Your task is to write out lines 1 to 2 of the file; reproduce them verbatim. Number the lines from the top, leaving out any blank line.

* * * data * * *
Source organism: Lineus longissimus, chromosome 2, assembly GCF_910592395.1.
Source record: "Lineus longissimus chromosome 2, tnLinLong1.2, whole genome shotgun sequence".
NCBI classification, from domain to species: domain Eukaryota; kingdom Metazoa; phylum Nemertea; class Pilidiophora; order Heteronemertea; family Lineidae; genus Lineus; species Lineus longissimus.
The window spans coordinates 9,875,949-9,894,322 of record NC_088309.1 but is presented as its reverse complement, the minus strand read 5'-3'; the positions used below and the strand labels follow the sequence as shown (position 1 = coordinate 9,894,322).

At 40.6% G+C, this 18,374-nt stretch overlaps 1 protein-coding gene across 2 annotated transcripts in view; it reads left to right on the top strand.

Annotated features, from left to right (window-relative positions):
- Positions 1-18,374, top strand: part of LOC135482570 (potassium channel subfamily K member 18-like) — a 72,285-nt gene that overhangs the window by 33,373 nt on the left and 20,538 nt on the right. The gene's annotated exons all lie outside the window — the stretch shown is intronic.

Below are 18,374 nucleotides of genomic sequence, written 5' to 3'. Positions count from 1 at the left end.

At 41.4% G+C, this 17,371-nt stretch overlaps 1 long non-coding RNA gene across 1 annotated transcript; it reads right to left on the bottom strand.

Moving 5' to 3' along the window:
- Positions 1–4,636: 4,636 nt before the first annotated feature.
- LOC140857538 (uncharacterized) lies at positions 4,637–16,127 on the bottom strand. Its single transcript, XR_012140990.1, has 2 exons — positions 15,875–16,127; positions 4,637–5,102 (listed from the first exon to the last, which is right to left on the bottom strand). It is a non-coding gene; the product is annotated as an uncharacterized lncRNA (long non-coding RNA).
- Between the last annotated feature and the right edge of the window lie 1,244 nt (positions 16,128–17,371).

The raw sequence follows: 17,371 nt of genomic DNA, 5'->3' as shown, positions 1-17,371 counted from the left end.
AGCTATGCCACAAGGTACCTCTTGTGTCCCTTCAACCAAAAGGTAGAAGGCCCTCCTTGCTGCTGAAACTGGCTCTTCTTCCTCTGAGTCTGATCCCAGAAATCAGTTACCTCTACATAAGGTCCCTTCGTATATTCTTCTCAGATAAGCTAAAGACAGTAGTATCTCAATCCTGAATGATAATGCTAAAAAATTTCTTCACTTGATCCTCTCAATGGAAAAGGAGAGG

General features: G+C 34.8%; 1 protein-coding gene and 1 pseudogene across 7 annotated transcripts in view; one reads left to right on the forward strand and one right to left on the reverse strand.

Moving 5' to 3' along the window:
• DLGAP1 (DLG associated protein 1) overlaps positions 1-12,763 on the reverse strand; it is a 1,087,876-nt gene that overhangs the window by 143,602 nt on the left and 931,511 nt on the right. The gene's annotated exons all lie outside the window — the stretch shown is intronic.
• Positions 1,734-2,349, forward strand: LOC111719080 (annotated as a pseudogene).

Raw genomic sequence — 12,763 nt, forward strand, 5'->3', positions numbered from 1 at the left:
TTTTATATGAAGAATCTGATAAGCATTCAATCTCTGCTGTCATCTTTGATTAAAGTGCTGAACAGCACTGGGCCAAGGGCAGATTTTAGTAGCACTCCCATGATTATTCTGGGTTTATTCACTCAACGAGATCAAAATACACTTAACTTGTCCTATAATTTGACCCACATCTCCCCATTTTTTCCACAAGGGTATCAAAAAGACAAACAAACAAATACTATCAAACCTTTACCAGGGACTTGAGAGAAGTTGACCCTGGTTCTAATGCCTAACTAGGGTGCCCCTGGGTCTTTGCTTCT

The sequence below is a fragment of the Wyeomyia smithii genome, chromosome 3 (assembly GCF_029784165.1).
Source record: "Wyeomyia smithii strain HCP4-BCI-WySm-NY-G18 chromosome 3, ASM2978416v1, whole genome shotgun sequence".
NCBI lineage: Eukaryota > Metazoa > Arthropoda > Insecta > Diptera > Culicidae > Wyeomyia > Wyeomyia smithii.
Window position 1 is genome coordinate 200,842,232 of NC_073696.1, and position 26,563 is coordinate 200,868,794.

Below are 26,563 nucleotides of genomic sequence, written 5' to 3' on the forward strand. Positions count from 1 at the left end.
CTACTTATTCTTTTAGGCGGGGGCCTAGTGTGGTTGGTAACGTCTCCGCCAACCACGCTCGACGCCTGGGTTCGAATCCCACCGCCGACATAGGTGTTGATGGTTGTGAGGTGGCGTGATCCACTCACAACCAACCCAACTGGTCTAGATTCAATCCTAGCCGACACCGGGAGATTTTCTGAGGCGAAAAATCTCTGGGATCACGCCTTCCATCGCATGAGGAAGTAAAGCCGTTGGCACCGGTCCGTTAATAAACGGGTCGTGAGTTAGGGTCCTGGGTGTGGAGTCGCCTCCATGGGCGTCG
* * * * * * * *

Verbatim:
Source organism: Lineus longissimus, chromosome 2, assembly GCF_910592395.1.
Source record: "Lineus longissimus chromosome 2, tnLinLong1.2, whole genome shotgun sequence".